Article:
Elevating acetyl-CoA levels reduces aspects of brain aging

Nicely solved, Eric & Team @BuckInstitute

After they are made, proteins take on new functions when they are attached to chemicals called acyls. Histone acetylation is a well-known modification that regulates genes, a change that may accelerate aging. How acyls attached non-enzymatically was unclear. Now we know. A molecule called “CoA” takes them there. Interestingly: elevating CoA levels protects against brain aging in mice & may improve memory


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Acetly coa is at the core of most age related diseases. Thats why long genes dont work as well.

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So what is the best way to increase these levels?

It is quite complicated overall and I am working with a few people with coached biohacking to do this (as I have mentioned before) Part of it is improved mitochondrial efficiency, however. That is how Rapamycin can help.

My patent, however, will publish in October 2023 (the initial application went in last April and it publishes 18 months after that). In the mean time people need to sign an NDA and disclaimer and agree to do tests (which they pay for themselves - they don’t pay me) if they wish to join the protocol.


I wish you success! I hope you are able to advance aging research and longevity.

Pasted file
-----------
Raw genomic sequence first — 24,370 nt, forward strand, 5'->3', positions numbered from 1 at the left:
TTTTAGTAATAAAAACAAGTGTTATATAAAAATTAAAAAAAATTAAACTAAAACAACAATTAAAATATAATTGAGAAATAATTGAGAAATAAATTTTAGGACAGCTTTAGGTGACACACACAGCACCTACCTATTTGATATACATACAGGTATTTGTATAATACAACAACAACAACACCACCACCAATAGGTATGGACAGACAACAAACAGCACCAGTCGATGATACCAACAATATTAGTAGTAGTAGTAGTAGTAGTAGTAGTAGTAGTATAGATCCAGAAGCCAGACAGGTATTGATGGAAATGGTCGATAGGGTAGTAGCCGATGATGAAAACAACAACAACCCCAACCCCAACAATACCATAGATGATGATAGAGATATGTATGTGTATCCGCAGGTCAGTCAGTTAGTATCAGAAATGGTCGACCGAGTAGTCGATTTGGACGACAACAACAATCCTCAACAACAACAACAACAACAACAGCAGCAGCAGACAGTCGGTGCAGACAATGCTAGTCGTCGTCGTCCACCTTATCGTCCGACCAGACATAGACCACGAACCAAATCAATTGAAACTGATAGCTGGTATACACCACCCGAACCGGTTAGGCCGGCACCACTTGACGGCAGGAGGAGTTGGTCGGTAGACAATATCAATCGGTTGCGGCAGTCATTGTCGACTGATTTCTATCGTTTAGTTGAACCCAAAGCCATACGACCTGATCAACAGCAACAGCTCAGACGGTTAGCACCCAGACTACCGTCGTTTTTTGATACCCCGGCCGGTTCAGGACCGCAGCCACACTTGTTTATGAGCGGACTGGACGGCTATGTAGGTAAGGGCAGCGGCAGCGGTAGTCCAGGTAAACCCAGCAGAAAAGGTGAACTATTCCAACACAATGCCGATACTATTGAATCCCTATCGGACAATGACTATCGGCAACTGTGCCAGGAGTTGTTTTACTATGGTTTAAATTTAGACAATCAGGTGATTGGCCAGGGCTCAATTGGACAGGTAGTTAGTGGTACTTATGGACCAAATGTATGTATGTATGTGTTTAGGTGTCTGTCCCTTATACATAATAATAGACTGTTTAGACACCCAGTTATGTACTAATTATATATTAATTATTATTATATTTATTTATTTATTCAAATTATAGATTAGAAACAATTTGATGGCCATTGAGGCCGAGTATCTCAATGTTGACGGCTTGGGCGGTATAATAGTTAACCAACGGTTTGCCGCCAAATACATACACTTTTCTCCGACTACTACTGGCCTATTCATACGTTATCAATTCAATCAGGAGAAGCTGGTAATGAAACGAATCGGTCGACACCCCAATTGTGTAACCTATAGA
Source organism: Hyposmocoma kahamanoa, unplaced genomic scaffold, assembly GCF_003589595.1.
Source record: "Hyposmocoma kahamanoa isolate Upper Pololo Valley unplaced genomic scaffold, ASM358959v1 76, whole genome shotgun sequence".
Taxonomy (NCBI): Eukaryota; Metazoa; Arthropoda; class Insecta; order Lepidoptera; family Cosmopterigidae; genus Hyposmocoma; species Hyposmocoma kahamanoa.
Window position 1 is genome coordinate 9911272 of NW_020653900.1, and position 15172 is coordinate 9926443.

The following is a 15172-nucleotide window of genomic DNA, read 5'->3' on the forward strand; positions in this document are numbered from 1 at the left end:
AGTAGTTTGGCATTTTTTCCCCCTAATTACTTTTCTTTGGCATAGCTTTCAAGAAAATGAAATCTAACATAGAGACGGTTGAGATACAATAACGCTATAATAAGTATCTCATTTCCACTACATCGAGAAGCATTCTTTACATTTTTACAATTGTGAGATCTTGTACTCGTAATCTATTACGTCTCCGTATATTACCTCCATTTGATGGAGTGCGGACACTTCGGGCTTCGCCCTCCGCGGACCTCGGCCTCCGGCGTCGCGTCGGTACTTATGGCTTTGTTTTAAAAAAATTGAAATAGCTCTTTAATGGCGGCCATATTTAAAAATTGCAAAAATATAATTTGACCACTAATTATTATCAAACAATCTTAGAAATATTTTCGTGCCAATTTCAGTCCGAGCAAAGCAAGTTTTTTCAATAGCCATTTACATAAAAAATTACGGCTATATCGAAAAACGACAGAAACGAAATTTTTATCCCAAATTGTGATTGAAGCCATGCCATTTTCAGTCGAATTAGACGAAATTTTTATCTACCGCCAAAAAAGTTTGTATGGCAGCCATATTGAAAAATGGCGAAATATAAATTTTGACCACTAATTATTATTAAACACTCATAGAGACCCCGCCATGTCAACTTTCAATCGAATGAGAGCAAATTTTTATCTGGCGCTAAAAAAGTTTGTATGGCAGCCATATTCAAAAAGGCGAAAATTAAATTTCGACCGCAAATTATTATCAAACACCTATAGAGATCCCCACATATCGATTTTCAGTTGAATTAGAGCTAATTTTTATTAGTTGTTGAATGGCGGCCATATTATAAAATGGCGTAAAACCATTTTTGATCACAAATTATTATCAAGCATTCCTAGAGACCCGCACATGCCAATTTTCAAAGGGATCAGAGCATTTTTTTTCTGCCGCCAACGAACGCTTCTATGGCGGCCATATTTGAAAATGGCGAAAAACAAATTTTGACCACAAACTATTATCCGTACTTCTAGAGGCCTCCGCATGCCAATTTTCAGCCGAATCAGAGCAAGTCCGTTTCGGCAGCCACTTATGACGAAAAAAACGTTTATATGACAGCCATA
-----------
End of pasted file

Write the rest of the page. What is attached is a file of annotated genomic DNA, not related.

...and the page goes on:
It definitely does something. Exactly how much and exactly how to handle the side effects is another issue. However, I do weekly blood tests for myself and I am at the forefront of the protocol. CRP at under 0.16mg/L, Cystatin C at 0.89 mg/L and HbA1c at 4.18% (much that this probably excludes the labile part) are quite positive biomarkers.

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And all whilst eating not particularly healthy full English breakfast and not exactly holding back on the booze - you must be doing something right!!!


I think you are right in your analysis. I am focussing on the biochemistry. I am still careful about how much I eat, but the balance of what I eat is not what would be considered an orthodox longevity diet.

Similarly I do some exercise on an exercise frame (not particularly good chinups and failures of pullups etc), but apart from brisk walking I probably only do about 5 minutes of exercise a day.

Last night was the first drinking night for a week, however. I will compare the blood test I did yesterday to the one I had last friday to see if I can identify any changes (particularly on urate). I am likely to go back on the wagon, however. Although I do have a rather tempting half bottle of nice port sitting around.

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